This summer, the IT Department implemented approximately 50 new changes to ORU’s technology. The goal was for students to experience easier navigation through the services. Upgrading D2L and a single sign-on option are among the improvements.
“The way we’ve chosen to run our IT Department is service driven and service oriented. It’s about what can we do for our students, faculty and staff as opposed to us doing our own thing,” Stephen Guzman, Applications Developer and ORU alum said.
Students will no longer have to dig through their archives to keep track of every school password. Now, all three passwords used for Vision, D2L and Novell have been consolidated into one simple sign-on through their Novell email and password.
Special Projects Coordinator, senior Alejandro Cevallos, was given the role as a student representative to better draw attention to what needed to be changed.
“I was trying to think for every type of student: commuter, international. The number one thing I thought of was if a professor could put up the syllabus, curriculum on D2L, it was easier to obtain,” Cevallos said.
While Cevallos didn’t necessarily contribute to the literal execution of the D2L single sign-on, his role as a residential student allowed him to contribute to the fine-tuning of technology used on campus.
“I thought that it was important for just about all professors to put up information on D2L. In the past, it was pretty much a judgement call to put their information on there, and now I think they are required to under the new D2L system because its more advanced,” Cevallos said.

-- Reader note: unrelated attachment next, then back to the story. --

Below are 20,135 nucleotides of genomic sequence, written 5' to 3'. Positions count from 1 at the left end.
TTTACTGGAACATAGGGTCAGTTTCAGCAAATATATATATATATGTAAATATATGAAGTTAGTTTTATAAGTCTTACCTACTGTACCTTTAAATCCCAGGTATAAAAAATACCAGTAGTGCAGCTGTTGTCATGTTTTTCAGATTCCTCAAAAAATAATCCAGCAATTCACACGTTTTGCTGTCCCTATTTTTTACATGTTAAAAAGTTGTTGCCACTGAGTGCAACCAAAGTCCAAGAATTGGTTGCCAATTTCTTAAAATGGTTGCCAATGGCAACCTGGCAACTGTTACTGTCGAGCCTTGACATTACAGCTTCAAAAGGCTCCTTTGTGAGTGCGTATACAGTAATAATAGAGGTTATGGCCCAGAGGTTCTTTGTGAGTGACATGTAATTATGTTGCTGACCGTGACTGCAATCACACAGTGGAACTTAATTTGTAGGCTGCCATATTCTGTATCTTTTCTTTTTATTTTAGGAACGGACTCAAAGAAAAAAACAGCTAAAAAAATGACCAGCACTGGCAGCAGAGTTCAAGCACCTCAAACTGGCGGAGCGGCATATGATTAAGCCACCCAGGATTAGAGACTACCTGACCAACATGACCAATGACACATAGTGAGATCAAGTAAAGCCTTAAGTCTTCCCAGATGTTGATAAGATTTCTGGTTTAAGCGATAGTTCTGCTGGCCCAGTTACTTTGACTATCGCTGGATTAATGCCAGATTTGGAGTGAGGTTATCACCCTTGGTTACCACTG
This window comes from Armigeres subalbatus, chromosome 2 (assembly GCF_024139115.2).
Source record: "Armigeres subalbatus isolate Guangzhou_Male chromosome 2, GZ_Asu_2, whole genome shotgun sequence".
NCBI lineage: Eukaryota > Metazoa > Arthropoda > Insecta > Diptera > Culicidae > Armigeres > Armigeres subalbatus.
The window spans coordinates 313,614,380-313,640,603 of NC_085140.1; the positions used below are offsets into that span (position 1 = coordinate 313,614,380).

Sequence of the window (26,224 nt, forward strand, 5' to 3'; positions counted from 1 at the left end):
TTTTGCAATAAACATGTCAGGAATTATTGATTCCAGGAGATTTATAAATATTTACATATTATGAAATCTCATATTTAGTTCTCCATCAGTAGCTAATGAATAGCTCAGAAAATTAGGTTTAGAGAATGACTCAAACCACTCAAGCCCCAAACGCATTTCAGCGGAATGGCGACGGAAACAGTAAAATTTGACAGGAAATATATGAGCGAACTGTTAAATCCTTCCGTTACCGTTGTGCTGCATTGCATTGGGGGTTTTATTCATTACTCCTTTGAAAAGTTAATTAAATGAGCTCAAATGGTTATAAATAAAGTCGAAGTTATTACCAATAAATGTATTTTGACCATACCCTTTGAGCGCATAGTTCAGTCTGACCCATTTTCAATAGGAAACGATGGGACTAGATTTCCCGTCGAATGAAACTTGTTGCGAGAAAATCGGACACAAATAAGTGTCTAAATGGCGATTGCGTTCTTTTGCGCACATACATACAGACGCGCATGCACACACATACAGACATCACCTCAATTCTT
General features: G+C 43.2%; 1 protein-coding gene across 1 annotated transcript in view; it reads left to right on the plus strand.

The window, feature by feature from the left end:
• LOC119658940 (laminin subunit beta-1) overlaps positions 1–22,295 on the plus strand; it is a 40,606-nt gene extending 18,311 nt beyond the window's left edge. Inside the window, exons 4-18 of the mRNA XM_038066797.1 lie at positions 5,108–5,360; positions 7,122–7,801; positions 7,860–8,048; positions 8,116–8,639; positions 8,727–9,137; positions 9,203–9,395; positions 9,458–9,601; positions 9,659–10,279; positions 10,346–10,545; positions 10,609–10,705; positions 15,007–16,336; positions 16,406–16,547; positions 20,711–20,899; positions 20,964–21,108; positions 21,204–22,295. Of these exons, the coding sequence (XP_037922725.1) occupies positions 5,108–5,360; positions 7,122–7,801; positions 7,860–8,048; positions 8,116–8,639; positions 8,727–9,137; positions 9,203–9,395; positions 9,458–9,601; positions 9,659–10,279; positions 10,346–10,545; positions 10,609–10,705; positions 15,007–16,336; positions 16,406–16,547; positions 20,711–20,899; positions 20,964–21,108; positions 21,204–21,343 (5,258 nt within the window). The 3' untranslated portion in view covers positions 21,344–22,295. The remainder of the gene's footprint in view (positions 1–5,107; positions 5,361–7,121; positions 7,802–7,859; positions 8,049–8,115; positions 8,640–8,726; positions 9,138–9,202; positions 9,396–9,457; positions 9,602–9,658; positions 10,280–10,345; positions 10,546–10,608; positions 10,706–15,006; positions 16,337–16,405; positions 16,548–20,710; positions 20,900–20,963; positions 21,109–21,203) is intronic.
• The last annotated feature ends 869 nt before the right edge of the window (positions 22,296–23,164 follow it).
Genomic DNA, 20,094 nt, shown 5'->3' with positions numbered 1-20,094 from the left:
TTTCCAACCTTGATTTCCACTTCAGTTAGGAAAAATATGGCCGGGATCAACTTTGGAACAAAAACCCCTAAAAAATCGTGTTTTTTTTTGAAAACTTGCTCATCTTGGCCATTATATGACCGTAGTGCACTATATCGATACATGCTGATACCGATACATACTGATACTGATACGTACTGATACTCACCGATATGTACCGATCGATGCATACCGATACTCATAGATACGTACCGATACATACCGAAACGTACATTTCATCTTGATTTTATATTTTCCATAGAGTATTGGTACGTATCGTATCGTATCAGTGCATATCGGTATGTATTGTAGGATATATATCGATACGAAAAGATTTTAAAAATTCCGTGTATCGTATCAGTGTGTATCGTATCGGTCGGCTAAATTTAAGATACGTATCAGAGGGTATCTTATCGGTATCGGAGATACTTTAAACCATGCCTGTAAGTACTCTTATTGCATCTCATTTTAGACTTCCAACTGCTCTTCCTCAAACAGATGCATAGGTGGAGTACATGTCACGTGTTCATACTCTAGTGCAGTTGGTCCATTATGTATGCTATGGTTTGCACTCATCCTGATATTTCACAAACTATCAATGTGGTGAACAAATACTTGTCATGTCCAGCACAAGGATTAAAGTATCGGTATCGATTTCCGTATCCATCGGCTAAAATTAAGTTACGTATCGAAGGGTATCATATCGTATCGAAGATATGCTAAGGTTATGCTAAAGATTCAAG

Another change developed by the IT Department is the link between Chalk and Wire and Eportfolio. Chalk and Wire is now embedded in D2L. Students can log into their D2L and directly upload their Whole Person Assessment rather than use a separate link as the middle man. It also saves faculty hours of time going back and forth between the two systems.
In addition to the D2L upgrades, IT now has a concierge desk on the third floor of the GC. It is located directly in front of the library. This addition allows students, faculty and parents to find direction around campus as well as consult for technological inquiries.
“We are trying to break every paradigm possible to make life better for students,” CIO of technology Michael Mathews said. “From the front desk, to the single sign on, to communication, it’s all challenging students to say, ‘let’s not get frustrated with technology, but let’s leverage technology.’”
The IT Department believes that students should not be stumbling over technology. “We want technology to be fluid with the students,” Mathews said.
“The number one thing we want everyone to understand is that we’re in a new level of how we get things done in our generation. We want people to know that they can leverage technology to spread the Gospel. We want you to know that you can come up to the IT Department and discuss different ways to utilize technology to reach the world,” Cevallos said.
IT continues to develop and introduce new technology based on their service to the students and faculty through the Christian worldview.
“The big goal is to show that Oral Roberts used technology to touch the world, to touch students’ lives and to present the Gospel in a new way. It’s not even about social media anymore. It’s how can we use a screen to present the Gospel. What new technologies can we come up with? We use the past to bring the future,” Guzman said.